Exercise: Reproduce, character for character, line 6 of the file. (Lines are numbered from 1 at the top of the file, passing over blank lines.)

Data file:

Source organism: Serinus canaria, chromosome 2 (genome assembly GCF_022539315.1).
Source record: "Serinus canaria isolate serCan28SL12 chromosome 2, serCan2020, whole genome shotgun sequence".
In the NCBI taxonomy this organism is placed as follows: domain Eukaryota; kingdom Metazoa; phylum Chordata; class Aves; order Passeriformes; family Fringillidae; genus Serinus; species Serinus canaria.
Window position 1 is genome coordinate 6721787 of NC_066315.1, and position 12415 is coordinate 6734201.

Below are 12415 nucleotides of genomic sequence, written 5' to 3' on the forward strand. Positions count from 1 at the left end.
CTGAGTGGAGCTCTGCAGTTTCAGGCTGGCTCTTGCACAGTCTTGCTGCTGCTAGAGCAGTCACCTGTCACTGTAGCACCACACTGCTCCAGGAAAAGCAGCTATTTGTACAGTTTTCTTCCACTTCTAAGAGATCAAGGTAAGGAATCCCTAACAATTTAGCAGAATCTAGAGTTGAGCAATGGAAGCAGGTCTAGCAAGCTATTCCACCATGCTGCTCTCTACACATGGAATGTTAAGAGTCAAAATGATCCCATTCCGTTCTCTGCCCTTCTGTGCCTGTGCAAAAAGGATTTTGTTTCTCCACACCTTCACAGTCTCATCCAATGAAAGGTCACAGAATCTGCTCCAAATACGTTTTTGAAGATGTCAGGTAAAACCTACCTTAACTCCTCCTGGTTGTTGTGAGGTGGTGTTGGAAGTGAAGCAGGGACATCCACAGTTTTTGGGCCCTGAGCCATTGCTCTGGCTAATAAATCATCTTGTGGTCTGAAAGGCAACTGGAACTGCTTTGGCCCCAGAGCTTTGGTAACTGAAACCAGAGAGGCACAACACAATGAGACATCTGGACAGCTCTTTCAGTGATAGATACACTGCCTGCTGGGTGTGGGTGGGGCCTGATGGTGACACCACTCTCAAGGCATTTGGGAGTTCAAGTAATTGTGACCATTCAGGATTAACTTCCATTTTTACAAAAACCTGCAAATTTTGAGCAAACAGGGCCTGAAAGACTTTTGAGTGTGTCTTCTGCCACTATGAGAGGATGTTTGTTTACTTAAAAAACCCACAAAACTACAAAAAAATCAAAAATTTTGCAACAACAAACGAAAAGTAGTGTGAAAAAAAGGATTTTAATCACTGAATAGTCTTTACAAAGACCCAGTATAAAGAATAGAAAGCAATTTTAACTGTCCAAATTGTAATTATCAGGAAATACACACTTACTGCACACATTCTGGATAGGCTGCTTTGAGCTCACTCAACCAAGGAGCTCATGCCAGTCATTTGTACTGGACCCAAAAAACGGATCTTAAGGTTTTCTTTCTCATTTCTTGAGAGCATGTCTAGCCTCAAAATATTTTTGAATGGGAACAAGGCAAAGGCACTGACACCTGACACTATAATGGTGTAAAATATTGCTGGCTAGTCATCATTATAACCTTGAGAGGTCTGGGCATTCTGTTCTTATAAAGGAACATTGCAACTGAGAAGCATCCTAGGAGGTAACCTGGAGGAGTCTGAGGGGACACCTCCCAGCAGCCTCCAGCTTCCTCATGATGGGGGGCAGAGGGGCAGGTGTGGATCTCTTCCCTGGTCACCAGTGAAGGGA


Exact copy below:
CTGAGTGGAGCTCTGCAGTTTCAGGCTGGCTCTTGCACAGTCTTGCTGCTGCTAGAGCAGTCACCTGTCACTGTAGCACCACACTGCTCCAGGAAAAGCAGCTATTTGTACAGTTTTCTTCCACTTCTAAGAGATCAAGGTAAGGAATCCCTAACAATTTAGCAGAATCTAGAGTTGAGCAATGGAAGCAGGTCTAGCAAGCTATTCCACCATGCTGCTCTCTACACATGGAATGTTAAGAGTCAAAATGATCCCATTCCGTTCTCTGCCCTTCTGTGCCTGTGCAAAAAGGATTTTGTTTCTCCACACCTTCACAGTCTCATCCAATGAAAGGTCACAGAATCTGCTCCAAATACGTTTTTGAAGATGTCAGGTAAAACCTACCTTAACTCCTCCTGGTTGTTGTGAGGTGGTGTTGGAAGTGAAGCAGGGACATCCACAGTTTTTGGGCCCTGAGCCATTGCTCTGGCTAATAAATCATCTTGTGGTCTGAAAGGCAACTGGAACTGCTTTGGCCCCAGAGCTTTGGTAACTGAAACCAGAGAGGCACAACACAATGAGACATCTGGACAGCTCTTTCAGTGATAGATACACTGCCTGCTGGGTGTGGGTGGGGCCTGATGGTGACACCACTCTCAAGGCATTTGGGAGTTCAAGTAATTGTGACCATTCAGGATTAACTTCCATTTTTACAAAAACCTGCAAATTTTGAGCAAACAGGGCCTGAAAGACTTTTGAGTGTGTCTTCTGCCACTATGAGAGGATGTTTGTTTACTTAAAAAACCCACAAAACTACAAAAAAATCAAAAATTTTGCAACAACAAACGAAAAGTAGTGTGAAAAAAAGGATTTTAATCACTGAATAGTCTTTACAAAGACCCAGTATAAAGAATAGAAAGCAATTTTAACTGTCCAAATTGTAATTATCAGGAAATACACACTTACTGCACACATTCTGGATAGGCTGCTTTGAGCTCACTCAACCAAGGAGCTCATGCCAGTCATTTGTACTGGACCCAAAAAACGGATCTTAAGGTTTTCTTTCTCATTTCTTGAGAGCATGTCTAGCCTCAAAATATTTTTGAATGGGAACAAGGCAAAGGCACTGACACCTGACACTATAATGGTGTAAAATATTGCTGGCTAGTCATCATTATAACCTTGAGAGGTCTGGGCATTCTGTTCTTATAAAGGAACATTGCAACTGAGAAGCATCCTAGGAGGTAACCTGGAGGAGTCTGAGGGGACACCTCCCAGCAGCCTCCAGCTTCCTCATGATGGGGGGCAGAGGGGCAGGTGTGGATCTCTTCCCTGGTCACCAGTGAAGGGA